‘Completely bare’: Why Woolies shelves have been wiped clean

Woolies shelves have been stripped bare in parts of the country as the supermarket grapples with major operational issues at multiple distribution centres.

Multiple Woolworths stores in Queensland have been affected by the warehousing issues, resulting in low-to-no stock across multiple fresh produce ranges, including milk, poultry and fruit.

But while the supermarket giant told news.com.au it is working hard to “resume normal operations as quickly as possible”, shoppers have aired their frustrations at the “apocalyptic” scenes in their local store.

“Woolies is empty. This is a disgrace it is,” one frustrated Australian wrote on X, formerly Twitter, alongside several photos showing hardly any fresh veggies left at their local store.

“Not sure what is happening with Woolies but empty shelves happening in both Woolies Banyo and Woolies Nundah,” another shared.

Another said: “A trip to Woolies yesterday afternoon had me wondering why the shelves are practically empty…. The bread aisle was empty, the only gluten free bread I found was out of date and stale.”

Queensland shoppers were reporting similar discoveries at Woolworths on Facebook, with one labelling it “apocalyptic”.

“Woolworths Richlands had basically nothing left in terms of vegetables, fruit and deli meats,” one shared.

“Have been noticing reduced options in and around Moreton Bay region,” someone else added.

And one woman wrote: “No fresh chicken pieces, very little milk at Logan Hyperdome [Woolies] on Friday. Notices up apologising for lack of stock due to supply issues.”

One resident on the Gold Coast said her local supermarket was “completely bare”.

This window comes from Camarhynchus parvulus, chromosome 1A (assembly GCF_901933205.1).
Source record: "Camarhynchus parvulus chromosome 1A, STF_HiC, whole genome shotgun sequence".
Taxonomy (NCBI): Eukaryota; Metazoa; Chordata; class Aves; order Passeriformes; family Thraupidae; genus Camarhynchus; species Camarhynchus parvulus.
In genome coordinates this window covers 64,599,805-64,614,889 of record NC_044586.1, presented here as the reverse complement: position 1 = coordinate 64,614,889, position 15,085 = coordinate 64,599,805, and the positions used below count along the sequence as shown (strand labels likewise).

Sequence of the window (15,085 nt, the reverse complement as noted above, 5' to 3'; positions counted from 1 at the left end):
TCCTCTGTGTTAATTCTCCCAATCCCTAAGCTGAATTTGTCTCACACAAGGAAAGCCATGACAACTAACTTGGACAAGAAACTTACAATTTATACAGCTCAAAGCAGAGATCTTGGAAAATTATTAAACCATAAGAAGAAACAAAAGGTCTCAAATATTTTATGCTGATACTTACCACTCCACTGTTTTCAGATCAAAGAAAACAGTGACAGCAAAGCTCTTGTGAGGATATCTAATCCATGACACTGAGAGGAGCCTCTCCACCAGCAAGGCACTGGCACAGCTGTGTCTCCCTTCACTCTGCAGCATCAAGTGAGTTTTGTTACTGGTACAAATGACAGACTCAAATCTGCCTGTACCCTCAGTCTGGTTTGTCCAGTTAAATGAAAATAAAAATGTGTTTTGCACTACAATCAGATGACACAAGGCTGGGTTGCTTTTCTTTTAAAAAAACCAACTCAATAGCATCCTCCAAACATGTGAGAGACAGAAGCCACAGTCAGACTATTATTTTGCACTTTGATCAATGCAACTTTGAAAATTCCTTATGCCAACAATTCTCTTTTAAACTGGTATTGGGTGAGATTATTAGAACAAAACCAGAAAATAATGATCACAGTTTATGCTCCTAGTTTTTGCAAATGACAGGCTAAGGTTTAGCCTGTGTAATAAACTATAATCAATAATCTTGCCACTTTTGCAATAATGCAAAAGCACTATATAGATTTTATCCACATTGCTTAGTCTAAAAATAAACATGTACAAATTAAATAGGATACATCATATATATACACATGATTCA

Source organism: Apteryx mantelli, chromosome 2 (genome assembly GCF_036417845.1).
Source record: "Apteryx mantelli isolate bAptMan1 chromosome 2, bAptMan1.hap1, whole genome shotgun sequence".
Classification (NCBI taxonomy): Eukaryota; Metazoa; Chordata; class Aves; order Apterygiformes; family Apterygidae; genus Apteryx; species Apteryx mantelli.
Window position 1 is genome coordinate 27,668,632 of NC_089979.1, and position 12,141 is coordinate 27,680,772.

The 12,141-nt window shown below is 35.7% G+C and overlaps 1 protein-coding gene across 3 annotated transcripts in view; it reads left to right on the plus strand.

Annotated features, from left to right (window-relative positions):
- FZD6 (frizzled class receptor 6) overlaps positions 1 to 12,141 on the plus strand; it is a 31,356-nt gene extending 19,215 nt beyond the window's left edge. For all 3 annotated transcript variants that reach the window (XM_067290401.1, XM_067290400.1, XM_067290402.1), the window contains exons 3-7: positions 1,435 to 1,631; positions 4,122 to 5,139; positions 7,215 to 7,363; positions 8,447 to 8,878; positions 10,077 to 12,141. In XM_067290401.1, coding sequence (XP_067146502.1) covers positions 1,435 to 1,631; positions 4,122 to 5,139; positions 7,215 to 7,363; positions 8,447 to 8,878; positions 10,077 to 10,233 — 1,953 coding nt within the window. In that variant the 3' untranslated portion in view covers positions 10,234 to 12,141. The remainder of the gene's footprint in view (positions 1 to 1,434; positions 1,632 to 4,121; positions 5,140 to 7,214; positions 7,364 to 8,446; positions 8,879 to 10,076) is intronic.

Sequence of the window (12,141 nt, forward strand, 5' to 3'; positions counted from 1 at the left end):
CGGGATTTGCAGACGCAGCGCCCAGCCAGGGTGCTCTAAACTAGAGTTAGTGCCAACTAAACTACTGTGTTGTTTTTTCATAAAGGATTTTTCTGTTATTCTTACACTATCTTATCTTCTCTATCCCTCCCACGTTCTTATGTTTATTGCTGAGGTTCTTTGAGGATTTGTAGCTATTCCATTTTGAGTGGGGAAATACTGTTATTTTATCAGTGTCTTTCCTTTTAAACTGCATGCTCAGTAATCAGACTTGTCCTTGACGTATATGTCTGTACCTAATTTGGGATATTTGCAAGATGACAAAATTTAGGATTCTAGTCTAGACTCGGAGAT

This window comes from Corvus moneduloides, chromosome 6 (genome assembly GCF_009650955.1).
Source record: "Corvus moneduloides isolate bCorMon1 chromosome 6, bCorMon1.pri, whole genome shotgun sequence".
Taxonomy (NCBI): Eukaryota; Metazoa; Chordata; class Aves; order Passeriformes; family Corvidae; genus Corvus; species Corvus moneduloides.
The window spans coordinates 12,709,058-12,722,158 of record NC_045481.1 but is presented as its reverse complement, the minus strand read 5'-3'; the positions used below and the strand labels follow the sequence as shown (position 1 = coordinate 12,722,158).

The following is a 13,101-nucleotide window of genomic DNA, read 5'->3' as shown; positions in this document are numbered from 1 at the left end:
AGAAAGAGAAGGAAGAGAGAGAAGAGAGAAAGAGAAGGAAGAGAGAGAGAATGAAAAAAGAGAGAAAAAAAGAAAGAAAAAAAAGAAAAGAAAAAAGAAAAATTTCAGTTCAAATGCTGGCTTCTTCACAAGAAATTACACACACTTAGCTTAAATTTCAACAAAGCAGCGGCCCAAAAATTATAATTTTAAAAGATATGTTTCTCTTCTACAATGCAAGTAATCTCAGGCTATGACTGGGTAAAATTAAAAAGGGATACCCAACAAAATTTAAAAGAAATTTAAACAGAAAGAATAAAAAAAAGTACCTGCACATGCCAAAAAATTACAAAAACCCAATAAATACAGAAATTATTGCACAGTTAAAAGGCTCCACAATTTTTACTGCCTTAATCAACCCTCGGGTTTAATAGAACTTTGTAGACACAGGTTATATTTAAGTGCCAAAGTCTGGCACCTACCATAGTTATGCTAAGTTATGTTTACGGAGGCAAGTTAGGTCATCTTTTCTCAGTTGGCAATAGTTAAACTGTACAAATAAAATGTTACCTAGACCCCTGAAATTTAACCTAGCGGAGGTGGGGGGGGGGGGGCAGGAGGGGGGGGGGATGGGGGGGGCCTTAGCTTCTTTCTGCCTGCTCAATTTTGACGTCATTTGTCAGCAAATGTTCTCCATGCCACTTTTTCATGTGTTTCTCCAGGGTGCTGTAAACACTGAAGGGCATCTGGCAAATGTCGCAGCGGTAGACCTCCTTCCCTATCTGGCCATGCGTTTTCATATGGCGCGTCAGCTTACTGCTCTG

ABC News Brisbane said it had received reports of “bare fruit, vegetable and bread shelves at Woolworths across Brisbane, from Nundah to Coorparoo”.

In some places its so bad, it has even been likened to the constantly empty shelves endured during the pandemic.

“This is giving March 2020 vibes,” one concerned shopper declared.

“My Woolies was bare yesterday. I thought I must have been the only one who didn’t know the pandemic was back,” mused someone else.

“Guess we’re all going to Coles,” chipped in another.

News.com.au understands Coles hasn’t been impacted by the supply issues faced by Woolworths. There are also no product limits in place.

It comes after an electrochemical engineer from the University of Newcastle Shoppers explained why there has been a shortage of soft drinks in major supermarkets recently.

Dr Jess Allen explained on TikTok Australia is “actually running low on carbon dioxide, which is the main ingredient to make a carbonated beverage”.

She then explained NSW is “one of the main suppliers of food grade carbon dioxide”, a common by-product of the ammonia manufacturing process, but an unplanned outage at the The Orica ammonia manufacturing plant on Kooragang Island in Newcastle had halted the production of CO2 and creating shortages for food and drink products.

Coles and Woolworths customers reported seeing empty shelves in the soft drink aisle at stores with home brand beverages, and small suppliers like Diet Rite and La Ice cola were all in short supply too.

One of the nation’s two major carbon dioxide suppliers, British multinational BOC, said the issue has been resolved and full supply had been restored.

“BOC is committed to increasing long-term carbon dioxide reliability and supply for our customers,” the company said.

A new production facility is nearing completion in Longford, Victoria with the capacity to produce about 60,000 tonnes per annum of beverage-grade liquid carbon dioxide. It is expected to be operational later this year.

However, the other major supplier, French group Air Liquide, said “the nation’s CO2 situation remains tight” and there were source availability issues in Victoria.

“Air Liquide continues to monitor and manage its storage and supply chain for its customers with a view to minimising the impact to its customers,” the company said.

The carbon dioxide supply is not just a problem for soft drink production, as it’s also a key ingredient in sparkling wine and beer and is used in the cooling of packaged meat and in hospitals.

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